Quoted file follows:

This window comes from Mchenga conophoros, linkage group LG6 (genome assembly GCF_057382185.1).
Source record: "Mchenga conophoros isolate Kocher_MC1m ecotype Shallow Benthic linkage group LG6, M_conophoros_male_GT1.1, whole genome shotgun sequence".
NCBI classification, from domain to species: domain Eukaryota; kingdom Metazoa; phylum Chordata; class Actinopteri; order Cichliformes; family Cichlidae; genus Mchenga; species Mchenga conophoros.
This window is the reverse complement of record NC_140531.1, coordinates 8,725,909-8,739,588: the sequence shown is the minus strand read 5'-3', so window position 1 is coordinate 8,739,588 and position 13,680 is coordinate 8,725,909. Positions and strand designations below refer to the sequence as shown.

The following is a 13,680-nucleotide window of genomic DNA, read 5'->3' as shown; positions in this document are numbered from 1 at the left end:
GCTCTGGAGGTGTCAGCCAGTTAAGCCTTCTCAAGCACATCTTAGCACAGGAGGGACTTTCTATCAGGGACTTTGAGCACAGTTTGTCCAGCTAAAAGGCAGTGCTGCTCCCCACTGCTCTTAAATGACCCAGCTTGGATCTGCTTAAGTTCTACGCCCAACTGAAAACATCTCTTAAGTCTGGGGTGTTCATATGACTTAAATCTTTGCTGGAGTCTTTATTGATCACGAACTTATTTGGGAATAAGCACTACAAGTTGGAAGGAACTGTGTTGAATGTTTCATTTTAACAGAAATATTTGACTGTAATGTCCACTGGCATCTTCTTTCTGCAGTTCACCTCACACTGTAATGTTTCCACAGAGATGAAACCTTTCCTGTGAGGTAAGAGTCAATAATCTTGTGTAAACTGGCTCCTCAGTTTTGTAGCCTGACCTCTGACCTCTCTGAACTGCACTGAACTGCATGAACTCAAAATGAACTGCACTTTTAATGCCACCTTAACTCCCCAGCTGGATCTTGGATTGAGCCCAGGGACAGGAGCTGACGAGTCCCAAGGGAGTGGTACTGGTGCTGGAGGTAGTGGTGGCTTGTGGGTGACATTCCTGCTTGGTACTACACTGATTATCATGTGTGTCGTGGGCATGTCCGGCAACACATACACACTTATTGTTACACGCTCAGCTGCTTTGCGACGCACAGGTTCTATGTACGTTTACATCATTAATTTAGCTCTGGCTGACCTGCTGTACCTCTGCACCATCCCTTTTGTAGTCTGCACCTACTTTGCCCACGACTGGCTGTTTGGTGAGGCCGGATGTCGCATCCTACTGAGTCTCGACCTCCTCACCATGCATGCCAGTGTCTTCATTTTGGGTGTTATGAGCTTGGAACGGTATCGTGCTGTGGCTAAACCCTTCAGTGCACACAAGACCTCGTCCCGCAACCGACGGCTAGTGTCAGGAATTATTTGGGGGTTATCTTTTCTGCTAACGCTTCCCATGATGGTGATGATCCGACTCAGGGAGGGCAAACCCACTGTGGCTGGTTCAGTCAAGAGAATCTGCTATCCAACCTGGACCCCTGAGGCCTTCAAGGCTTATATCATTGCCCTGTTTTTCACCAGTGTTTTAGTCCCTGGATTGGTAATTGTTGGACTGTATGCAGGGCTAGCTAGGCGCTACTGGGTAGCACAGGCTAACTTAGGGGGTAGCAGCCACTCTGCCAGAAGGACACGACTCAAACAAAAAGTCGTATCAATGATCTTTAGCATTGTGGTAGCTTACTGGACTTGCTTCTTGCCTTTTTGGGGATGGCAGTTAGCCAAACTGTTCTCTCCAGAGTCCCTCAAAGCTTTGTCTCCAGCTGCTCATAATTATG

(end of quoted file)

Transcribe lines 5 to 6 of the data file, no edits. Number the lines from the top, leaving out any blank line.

The following is a 13,680-nucleotide window of genomic DNA, read 5'->3' as shown; positions in this document are numbered from 1 at the left end:
GCTCTGGAGGTGTCAGCCAGTTAAGCCTTCTCAAGCACATCTTAGCACAGGAGGGACTTTCTATCAGGGACTTTGAGCACAGTTTGTCCAGCTAAAAGGCAGTGCTGCTCCCCACTGCTCTTAAATGACCCAGCTTGGATCTGCTTAAGTTCTACGCCCAACTGAAAACATCTCTTAAGTCTGGGGTGTTCATATGACTTAAATCTTTGCTGGAGTCTTTATTGATCACGAACTTATTTGGGAATAAGCACTACAAGTTGGAAGGAACTGTGTTGAATGTTTCATTTTAACAGAAATATTTGACTGTAATGTCCACTGGCATCTTCTTTCTGCAGTTCACCTCACACTGTAATGTTTCCACAGAGATGAAACCTTTCCTGTGAGGTAAGAGTCAATAATCTTGTGTAAACTGGCTCCTCAGTTTTGTAGCCTGACCTCTGACCTCTCTGAACTGCACTGAACTGCATGAACTCAAAATGAACTGCACTTTTAATGCCACCTTAACTCCCCAGCTGGATCTTGGATTGAGCCCAGGGACAGGAGCTGACGAGTCCCAAGGGAGTGGTACTGGTGCTGGAGGTAGTGGTGGCTTGTGGGTGACATTCCTGCTTGGTACTACACTGATTATCATGTGTGTCGTGGGCATGTCCGGCAACACATACACACTTATTGTTACACGCTCAGCTGCTTTGCGACGCACAGGTTCTATGTACGTTTACATCATTAATTTAGCTCTGGCTGACCTGCTGTACCTCTGCACCATCCCTTTTGTAGTCTGCACCTACTTTGCCCACGACTGGCTGTTTGGTGAGGCCGGATGTCGCATCCTACTGAGTCTCGACCTCCTCACCATGCATGCCAGTGTCTTCATTTTGGGTGTTATGAGCTTGGAACGGTATCGTGCTGTGGCTAAACCCTTCAGTGCACACAAGACCTCGTCCCGCAACCGACGGCTAGTGTCAGGAATTATTTGGGGGTTATCTTTTCTGCTAACGCTTCCCATGATGGTGATGATCCGACTCAGGGAGGGCAAACCCACTGTGGCTGGTTCAGTCAAGAGAATCTGCTATCCAACCTGGACCCCTGAGGCCTTCAAGGCTTATATCATTGCCCTGTTTTTCACCAGTGTTTTAGTCCCTGGATTGGTAATTGTTGGACTGTATGCAGGGCTAGCTAGGCGCTACTGGGTAGCACAGGCTAACTTAGGGGGTAGCAGCCACTCTGCCAGAAGGACACGACTCAAACAAAAAGTCGTATCAATGATCTTTAGCATTGTGGTAGCTTACTGGACTTGCTTCTTGCCTTTTTGGGGATGGCAGTTAGCCAAACTGTTCTCTCCAGAGTCCCTCAAAGCTTTGTCTCCAGCTGCTCATAATTATG